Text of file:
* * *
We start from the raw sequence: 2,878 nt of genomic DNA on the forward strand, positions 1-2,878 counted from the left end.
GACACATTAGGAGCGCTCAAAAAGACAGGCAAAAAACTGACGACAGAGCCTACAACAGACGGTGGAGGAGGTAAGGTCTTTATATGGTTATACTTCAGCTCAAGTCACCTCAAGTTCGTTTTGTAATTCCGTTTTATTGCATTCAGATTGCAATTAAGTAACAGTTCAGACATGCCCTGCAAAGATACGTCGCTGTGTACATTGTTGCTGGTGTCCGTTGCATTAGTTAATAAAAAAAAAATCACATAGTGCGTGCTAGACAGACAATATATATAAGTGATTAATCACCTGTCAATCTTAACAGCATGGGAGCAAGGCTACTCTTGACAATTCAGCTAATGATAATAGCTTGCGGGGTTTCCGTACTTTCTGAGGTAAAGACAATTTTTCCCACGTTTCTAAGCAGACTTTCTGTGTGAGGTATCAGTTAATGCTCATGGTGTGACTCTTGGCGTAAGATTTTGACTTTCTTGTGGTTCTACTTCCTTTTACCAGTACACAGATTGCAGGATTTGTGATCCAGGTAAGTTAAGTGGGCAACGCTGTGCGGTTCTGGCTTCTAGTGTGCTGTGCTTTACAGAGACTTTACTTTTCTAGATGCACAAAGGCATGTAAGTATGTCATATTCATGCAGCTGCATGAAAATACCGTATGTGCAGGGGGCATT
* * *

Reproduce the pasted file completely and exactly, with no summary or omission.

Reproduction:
We start from the raw sequence: 2,878 nt of genomic DNA on the forward strand, positions 1-2,878 counted from the left end.
GACACATTAGGAGCGCTCAAAAAGACAGGCAAAAAACTGACGACAGAGCCTACAACAGACGGTGGAGGAGGTAAGGTCTTTATATGGTTATACTTCAGCTCAAGTCACCTCAAGTTCGTTTTGTAATTCCGTTTTATTGCATTCAGATTGCAATTAAGTAACAGTTCAGACATGCCCTGCAAAGATACGTCGCTGTGTACATTGTTGCTGGTGTCCGTTGCATTAGTTAATAAAAAAAAAATCACATAGTGCGTGCTAGACAGACAATATATATAAGTGATTAATCACCTGTCAATCTTAACAGCATGGGAGCAAGGCTACTCTTGACAATTCAGCTAATGATAATAGCTTGCGGGGTTTCCGTACTTTCTGAGGTAAAGACAATTTTTCCCACGTTTCTAAGCAGACTTTCTGTGTGAGGTATCAGTTAATGCTCATGGTGTGACTCTTGGCGTAAGATTTTGACTTTCTTGTGGTTCTACTTCCTTTTACCAGTACACAGATTGCAGGATTTGTGATCCAGGTAAGTTAAGTGGGCAACGCTGTGCGGTTCTGGCTTCTAGTGTGCTGTGCTTTACAGAGACTTTACTTTTCTAGATGCACAAAGGCATGTAAGTATGTCATATTCATGCAGCTGCATGAAAATACCGTATGTGCAGGGGGCATT